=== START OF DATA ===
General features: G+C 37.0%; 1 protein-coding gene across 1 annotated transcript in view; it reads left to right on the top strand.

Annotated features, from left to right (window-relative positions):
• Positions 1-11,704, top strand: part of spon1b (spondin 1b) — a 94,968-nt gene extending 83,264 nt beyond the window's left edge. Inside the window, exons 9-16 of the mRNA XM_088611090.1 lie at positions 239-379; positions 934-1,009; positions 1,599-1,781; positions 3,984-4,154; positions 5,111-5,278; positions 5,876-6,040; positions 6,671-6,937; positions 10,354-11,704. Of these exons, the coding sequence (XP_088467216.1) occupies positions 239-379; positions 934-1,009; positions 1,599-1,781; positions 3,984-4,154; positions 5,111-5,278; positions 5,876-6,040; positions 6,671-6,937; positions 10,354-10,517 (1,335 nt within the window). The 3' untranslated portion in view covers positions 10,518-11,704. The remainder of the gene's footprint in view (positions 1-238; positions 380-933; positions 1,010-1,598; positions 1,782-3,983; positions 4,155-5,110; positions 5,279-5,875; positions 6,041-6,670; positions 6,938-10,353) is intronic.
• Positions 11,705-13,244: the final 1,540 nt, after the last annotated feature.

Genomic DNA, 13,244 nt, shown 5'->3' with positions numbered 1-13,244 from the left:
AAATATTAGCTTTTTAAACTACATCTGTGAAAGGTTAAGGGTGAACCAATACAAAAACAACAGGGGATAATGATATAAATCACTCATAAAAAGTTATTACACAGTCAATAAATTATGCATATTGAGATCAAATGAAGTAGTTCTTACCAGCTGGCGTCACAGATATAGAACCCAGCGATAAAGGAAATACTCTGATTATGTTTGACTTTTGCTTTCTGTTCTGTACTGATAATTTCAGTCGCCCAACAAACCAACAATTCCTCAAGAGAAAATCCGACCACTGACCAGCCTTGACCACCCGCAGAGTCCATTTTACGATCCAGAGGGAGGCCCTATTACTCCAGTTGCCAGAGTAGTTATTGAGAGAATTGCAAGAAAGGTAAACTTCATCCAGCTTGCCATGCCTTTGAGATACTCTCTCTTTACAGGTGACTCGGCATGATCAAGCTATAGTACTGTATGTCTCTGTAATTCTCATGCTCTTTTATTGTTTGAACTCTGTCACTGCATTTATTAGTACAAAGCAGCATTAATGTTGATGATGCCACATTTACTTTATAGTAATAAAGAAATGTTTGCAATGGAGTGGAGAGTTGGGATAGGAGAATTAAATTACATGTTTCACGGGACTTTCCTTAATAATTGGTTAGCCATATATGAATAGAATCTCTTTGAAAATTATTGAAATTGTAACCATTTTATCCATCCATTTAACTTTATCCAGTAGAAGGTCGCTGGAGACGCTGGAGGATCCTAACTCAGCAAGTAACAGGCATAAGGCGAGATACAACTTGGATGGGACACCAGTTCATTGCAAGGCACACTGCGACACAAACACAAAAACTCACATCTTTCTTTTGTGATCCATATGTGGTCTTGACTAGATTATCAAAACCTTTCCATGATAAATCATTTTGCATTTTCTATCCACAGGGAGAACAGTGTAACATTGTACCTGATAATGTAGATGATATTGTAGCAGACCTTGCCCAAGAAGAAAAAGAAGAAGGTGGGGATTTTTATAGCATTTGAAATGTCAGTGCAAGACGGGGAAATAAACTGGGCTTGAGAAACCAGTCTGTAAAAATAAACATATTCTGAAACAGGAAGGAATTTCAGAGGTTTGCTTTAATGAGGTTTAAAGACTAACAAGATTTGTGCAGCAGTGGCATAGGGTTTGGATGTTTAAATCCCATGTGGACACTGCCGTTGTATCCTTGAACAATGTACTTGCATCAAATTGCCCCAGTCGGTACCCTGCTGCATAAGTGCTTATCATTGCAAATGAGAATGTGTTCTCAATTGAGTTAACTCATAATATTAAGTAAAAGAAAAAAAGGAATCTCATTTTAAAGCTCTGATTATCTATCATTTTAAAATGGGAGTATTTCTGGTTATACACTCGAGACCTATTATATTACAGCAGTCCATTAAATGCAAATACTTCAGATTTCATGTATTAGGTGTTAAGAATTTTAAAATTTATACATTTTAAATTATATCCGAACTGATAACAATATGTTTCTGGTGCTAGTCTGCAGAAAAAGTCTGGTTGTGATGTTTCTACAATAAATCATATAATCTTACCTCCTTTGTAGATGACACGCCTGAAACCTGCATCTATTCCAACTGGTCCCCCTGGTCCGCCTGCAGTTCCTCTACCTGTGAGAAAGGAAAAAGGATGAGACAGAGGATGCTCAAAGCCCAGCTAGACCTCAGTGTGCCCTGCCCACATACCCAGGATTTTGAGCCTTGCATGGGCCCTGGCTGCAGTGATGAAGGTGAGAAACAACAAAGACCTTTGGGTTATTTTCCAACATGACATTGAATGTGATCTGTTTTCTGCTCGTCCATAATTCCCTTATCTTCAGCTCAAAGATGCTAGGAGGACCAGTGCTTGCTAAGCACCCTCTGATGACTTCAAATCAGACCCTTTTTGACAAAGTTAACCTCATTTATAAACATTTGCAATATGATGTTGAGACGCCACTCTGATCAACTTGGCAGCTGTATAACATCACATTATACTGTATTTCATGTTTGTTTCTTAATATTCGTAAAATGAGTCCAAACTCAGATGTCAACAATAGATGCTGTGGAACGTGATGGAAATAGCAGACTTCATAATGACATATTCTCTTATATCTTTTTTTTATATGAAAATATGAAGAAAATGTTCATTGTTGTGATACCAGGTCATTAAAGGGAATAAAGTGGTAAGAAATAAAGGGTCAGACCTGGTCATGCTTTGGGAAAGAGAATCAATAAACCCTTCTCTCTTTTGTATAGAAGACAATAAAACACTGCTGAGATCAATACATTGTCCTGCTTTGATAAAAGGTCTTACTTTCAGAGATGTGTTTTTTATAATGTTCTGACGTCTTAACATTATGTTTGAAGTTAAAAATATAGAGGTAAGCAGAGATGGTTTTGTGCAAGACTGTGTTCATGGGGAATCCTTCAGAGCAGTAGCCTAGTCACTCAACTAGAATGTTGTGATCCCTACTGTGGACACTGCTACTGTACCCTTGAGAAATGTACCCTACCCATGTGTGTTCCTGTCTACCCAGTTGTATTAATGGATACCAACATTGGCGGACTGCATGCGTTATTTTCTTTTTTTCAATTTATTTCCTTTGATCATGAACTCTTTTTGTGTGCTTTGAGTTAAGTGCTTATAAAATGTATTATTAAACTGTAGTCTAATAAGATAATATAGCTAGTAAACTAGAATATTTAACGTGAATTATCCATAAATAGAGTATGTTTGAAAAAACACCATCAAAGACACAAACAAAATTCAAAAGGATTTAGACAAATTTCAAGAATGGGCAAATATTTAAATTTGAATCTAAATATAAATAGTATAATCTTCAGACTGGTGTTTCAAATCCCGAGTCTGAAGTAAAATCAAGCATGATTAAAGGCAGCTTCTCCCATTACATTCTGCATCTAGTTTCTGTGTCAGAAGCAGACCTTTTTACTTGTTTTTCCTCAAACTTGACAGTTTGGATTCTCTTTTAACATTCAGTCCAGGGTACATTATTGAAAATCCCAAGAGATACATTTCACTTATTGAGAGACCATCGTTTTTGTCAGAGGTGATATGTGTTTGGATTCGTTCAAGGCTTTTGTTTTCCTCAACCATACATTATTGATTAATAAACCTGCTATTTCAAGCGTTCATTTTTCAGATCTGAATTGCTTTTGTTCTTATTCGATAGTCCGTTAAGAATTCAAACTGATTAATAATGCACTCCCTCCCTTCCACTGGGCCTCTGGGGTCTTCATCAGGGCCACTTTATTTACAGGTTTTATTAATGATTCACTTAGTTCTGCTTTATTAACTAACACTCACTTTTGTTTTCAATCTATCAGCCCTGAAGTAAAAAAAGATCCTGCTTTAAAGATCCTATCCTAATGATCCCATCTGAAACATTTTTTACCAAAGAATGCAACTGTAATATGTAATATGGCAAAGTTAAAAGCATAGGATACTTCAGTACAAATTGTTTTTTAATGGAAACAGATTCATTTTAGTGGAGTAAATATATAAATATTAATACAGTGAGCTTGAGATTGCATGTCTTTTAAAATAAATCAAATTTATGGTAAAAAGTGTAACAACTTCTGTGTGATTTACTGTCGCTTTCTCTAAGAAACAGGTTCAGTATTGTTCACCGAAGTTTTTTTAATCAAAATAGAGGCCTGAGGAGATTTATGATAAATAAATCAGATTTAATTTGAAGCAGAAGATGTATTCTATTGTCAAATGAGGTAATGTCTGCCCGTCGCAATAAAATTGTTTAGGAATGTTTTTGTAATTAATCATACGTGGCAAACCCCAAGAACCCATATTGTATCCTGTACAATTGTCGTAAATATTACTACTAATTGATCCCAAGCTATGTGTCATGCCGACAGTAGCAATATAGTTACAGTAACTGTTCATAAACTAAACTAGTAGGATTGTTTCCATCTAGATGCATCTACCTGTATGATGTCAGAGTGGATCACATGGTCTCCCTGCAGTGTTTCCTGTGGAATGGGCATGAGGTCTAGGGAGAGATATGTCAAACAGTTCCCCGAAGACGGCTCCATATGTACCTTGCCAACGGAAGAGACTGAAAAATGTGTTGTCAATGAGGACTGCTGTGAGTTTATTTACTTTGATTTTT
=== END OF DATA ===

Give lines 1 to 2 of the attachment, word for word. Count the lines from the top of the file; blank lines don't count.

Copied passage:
General features: G+C 37.0%; 1 protein-coding gene across 1 annotated transcript in view; it reads left to right on the top strand.

Annotated features, from left to right (window-relative positions):